For the first time in 135 years, ocean water flowed onto Leque Island in Washington this week when Ducks Unlimited and partners breached an island dike bordering the island as a part of Phase II of the Leque Island Restoration project, a significant milestone that took 15 years to complete.
Much of Leque Island was historically a saltwater marsh that provided important habitat for many species, including juvenile salmon, shorebirds, and waterfowl. Residents built dikes in the early 1900s around the perimeter of the island to create farmland. By the 1970s, the Washington Department of Fish and Wildlife began purchasing land on the island to become part of the Skagit Wildlife Area, which today is now a popular spot for waterfowl and waterfowling.
Ducks Unlimited’s phase I’s original work at Leque included excavating many miles of new channels, filling ditches, and building small mounds, which created habitat complexity, mute waves, and direct water draining from the site away from neighbors. Construction crews are still finishing the final touches on the project, and once done, the area will be available to hunters.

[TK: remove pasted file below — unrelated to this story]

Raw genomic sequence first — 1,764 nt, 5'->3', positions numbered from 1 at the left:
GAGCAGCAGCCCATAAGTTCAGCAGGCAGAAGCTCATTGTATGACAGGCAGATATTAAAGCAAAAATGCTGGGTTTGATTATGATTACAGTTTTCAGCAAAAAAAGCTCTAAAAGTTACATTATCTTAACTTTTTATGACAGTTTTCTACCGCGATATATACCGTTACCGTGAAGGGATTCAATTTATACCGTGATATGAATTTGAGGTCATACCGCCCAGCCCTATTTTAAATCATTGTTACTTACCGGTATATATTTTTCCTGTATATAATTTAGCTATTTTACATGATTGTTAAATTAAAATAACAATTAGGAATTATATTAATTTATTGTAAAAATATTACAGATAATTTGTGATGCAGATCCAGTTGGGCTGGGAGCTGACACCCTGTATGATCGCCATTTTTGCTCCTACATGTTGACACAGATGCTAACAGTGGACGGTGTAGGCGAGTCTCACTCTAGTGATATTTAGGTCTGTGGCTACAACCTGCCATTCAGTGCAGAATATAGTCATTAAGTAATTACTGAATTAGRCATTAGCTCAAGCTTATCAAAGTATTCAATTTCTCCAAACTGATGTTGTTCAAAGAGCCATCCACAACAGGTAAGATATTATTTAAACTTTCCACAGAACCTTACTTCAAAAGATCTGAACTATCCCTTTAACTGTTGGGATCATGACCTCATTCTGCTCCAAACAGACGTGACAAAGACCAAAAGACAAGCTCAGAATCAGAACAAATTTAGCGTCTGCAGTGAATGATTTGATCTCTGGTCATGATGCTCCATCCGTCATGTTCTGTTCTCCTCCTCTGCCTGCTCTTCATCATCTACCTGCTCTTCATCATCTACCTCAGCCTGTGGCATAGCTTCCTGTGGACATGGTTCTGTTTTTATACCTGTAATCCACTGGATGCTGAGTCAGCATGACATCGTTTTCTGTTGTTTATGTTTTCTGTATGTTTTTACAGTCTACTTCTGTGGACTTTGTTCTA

All of Ducks Unlimited‘s projects rely on partnerships, and the restoration of Leque Island is no exception. DU is extremely appreciative of our partnership with WDFW, and of the support that has been given to the project over the years from numerous partners including NOAA-National Marine Fisheries Service, The Nature Conservancy, Salmon Recovery Funding Board, Shell Oil Company, and private donors.
Ducks Unlimited engineer Steve Liske has worked on the Leque Island project for a decade. He spent Monday camped out at the site waiting for it to flood.
Although he likened waiting for high tide to watching paint dry, he could see his work come to fruition as water filled each of the six engineered channels.
“It’s amazing,” he said.
Moving forward, the project site will take care of itself. All that’s left to do is monitor its natural transition and track how wildlife changes.
-The Daily Herald (Everett, Wash)